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Sarcoidosis

What is Sarcoidosis?

Sarcoidosis is an inflammatory disease that is defined by clumps of inflammatory cells called granulomas. The immune system is overworking and forms these granulomas in different organs of the body, primarily the lungs and lymph nodes in the chest. Sometimes the disease improves without treatment and sometimes treatment is started to help manage symptoms.

 

Sarcoidosis is an inflammatory disease that is defined by clumps of inflammatory cells called granulomas. The immune system is overworking and forms these granulomas in different organs of the body, primarily the lungs and lymph nodes in the chest. Sometimes the disease improves without treatment and sometimes treatment is started to help manage symptoms.

Acknowledgement of Sarcoidosis has not been added yet.

Sarcoidosis is more prevalent in African Americans than Caucasians, and often African Americans experience more severe symptoms. Affected individuals are usually over the age of 20. Women are more likely to develop sarcoidosis versus men.

The highest prevalence is seen in Northern European countries, 5 to 40 cases per 100,000 people. In Japan, it is 1 to 2 cases per 100,000 people. In the United States, the incidence among African Americans is approximately 35.5 cases per 100,000 and approximately 10.9 per 100,000 for Caucasians.

Synonyms for Sarcoidosis has not been added yet.

The underlying cause of sarcoidosis is unknown. Inherited genes and environmental triggers can cause the immune system to have an inflammatory response. There are no specific gene mutations that can cause sarcoidosis. It can sometimes run in the family; there is a genetic tendency to develop the disease. Environmental triggers such as, bacteria, viruses, or chemicals can cause the immune system to activate, leading to inflammation, and leading to granuloma formation in the organs.

There are some risk factors that can increase a person’s chance of developing sarcoidosis. Risk factors include age, family history or genetics, environment or occupation, race or ethnicity, gender, and other medical conditions.

Sarcoidosis often occurs in women, ages 20 to 40, in certain ethnic groups. Sarcoidosis is highest in African Americans and Northern Europeans, specifically Scandinavians.

Many affected individuals with sarcoidosis are asymptomatic; meaning they have no signs or symptoms and feel fine. Some affected individuals may have flu-like symptoms, such as a fever, night sweats, wheezing, cough, congestion, and fatigue. Other affected individuals with experience symptoms depending on the affected organ that the granulomas are clustered at. If inflammation continues on an area or an organ, many individuals develop permanent scarring. Permanent scarring can be life threatening if it affects the heart or the lungs.

Sarcoidosis can affect any organ, but it primarily affects the lungs. The most common symptom is flu-like symptoms. Other symptoms include, depression, weight loss, chest pain, skin rashes or bumps on the skin, joint pain and stiffness, eye irritation and dryness, increased heart rate or palpitations, lightheadedness, kidney stones, increased calcium in the blood, and abnormal liver function.

Other symptoms related to specific organs are abdominal pain, enlarged spleen, anemia, muscle weakness, enlarged liver accompanied by nausea/vomiting and jaundice, issues with the nervous system, skin changes, swollen salivary glands, and swollen or tender lymph nodes.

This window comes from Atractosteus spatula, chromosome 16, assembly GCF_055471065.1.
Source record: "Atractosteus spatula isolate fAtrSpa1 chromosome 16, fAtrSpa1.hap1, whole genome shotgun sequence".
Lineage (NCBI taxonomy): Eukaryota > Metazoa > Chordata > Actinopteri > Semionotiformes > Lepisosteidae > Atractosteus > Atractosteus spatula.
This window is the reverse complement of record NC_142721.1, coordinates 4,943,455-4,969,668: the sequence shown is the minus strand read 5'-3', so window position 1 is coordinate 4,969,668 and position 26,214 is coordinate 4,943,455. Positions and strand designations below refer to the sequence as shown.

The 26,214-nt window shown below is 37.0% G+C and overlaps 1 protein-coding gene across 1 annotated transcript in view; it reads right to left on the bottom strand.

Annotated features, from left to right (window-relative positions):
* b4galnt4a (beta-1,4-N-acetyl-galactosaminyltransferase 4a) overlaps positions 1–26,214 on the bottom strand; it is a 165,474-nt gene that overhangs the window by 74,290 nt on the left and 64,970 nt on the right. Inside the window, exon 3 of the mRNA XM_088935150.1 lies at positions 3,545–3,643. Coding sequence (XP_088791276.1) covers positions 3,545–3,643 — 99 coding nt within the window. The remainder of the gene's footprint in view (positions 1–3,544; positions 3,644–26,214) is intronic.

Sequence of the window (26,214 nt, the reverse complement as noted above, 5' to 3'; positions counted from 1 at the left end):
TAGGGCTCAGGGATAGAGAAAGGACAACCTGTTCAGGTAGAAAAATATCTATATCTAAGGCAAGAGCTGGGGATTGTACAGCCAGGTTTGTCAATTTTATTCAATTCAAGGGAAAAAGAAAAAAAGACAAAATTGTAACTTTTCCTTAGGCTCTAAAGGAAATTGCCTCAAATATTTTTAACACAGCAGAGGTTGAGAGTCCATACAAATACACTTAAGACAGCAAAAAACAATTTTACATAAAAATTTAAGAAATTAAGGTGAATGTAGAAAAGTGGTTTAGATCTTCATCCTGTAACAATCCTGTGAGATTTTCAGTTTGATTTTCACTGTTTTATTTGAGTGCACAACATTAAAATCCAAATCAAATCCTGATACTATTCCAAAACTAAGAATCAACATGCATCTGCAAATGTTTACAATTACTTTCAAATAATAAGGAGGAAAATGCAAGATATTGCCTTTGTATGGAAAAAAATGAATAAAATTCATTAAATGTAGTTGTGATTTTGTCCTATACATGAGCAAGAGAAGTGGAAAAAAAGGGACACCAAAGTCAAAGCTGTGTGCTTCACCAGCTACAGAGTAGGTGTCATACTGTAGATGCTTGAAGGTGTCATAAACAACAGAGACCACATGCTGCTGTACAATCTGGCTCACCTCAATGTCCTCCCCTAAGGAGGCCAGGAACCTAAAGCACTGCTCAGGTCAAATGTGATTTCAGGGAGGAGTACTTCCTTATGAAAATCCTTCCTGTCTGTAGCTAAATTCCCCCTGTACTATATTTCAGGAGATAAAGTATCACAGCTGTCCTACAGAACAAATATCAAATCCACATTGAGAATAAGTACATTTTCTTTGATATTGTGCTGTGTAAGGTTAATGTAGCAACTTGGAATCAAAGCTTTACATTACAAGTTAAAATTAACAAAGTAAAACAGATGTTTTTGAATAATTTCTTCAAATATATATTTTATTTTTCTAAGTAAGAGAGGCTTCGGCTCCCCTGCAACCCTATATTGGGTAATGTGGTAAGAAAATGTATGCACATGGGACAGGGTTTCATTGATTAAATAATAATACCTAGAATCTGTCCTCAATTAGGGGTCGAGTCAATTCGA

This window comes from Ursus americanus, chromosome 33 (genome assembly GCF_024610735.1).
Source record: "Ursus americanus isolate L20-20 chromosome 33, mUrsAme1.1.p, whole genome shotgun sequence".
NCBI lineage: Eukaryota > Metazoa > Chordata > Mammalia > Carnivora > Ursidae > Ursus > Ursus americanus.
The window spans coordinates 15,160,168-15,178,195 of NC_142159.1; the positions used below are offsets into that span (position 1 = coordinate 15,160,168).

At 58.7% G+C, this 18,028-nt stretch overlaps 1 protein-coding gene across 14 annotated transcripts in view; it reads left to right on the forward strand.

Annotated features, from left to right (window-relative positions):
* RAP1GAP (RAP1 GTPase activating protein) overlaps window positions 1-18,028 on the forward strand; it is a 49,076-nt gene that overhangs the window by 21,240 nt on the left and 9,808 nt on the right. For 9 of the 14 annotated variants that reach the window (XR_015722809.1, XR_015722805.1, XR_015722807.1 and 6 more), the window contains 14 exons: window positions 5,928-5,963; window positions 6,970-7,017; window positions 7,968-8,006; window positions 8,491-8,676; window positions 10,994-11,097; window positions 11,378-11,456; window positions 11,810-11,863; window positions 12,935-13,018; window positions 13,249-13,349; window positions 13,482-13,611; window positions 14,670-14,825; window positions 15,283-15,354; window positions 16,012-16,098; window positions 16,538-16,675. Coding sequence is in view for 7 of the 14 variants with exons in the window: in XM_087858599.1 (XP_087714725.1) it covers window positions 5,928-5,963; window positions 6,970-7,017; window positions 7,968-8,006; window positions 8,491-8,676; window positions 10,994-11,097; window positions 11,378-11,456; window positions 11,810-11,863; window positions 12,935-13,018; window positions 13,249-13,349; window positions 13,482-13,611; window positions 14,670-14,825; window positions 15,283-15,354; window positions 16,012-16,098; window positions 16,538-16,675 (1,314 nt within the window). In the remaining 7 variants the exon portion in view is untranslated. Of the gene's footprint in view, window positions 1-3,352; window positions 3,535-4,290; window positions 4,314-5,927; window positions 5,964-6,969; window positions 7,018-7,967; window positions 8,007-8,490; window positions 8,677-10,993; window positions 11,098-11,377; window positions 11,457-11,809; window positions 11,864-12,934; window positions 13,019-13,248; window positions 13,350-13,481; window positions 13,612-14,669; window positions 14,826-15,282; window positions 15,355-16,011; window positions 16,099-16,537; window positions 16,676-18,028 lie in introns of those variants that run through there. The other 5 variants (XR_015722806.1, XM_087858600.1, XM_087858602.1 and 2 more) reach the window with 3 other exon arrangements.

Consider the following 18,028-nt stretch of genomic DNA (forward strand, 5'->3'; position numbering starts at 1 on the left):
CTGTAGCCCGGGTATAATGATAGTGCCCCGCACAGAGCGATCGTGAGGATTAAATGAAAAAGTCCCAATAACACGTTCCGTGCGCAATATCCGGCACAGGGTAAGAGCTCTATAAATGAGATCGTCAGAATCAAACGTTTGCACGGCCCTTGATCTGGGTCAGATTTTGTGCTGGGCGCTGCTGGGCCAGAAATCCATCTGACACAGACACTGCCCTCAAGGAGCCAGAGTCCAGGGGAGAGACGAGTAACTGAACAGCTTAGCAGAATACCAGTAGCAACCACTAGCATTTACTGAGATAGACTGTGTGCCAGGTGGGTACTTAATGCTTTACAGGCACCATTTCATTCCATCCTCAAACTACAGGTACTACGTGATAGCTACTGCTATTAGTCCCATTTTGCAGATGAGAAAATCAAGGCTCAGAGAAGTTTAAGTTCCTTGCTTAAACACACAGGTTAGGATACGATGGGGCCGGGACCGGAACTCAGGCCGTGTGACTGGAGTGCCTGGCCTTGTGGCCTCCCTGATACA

There are many complications of sarcoidosis, especially if it is left untreated or treatment does not work. The inflammation can continue and cause scarring. Life threatening scarring on organs can cause blindness, blood and bone marrow problems, endocrine system issues (high calcium in blood, diabetes insipidus, and amenorrhea), heart complications, kidney dysfunction, cirrhosis or liver disease, lung diseases, or head complications, such as brain tumors, meningitis, and psychiatric problems.

Name Description
Weight Loss Weight Loss
Lack of energy Lack of energy
Arthralgia Arthralgia
Dry Eyes Dry Eyes
Shortness of breath Shortness of breath
Skin lesions Skin lesions
Hypercalcemia Elevated natural Calcium manufacture

In diagnosing an individual with sarcoidosis, the physician has to rule out any other causes or diseases. To rule out other diseases, a blood tests, a bronchoscopy, environmental questionnaire, and a urinalysis are performed. The diagnose sarcoidosis, the physician observes symptoms present and performs a physical exam, imaging tests, and/or a biopsy of an affected organ.

There are five different stages of sarcoidosis. These stages indicate where the granulomas are located. Stage 0 to III can range from mild to severe. Stage IV is most severe.

  • Stage 0 is no pulmonary sarcoidosis; there is no sign of granulomas in the lungs or lymph nodes.
  • Stage I is lymphadenopathy; there are granulomas in the lymph nodes only.
  • Stage II is lymphadenopathy and pulmonary infiltrates; there are granulomas in both the lymph nodes and the lungs.
  • Stage III is pulmonary infiltrates; there are granulomas in the lungs only.
  • Stage IV is pulmonary fibrosis; there is permanent scarring of the lung tissue and is life-threatening.

There are many common tests that is used to diagnose sarcoidosis.

  • Chest X-ray – an x-ray of the lungs can show sarcoidosis and/or scarring of the lung tissues
  • CT scans – CT scans the cross-section of the body and requires contrast dies. It can show images of the lungs and the lymph nodes
  • Pulmonary function tests – PFTs measure the amount and speed of air that the person blows out. It gives data on how well the lungs are working.
  • Lung biopsy – if pulmonary fibrosis is suspected, the physician can order a lung biopsy to get a small sample of the lung tissue. The tissue is analyzed in a laboratory for signs of sarcoidosis and scarring.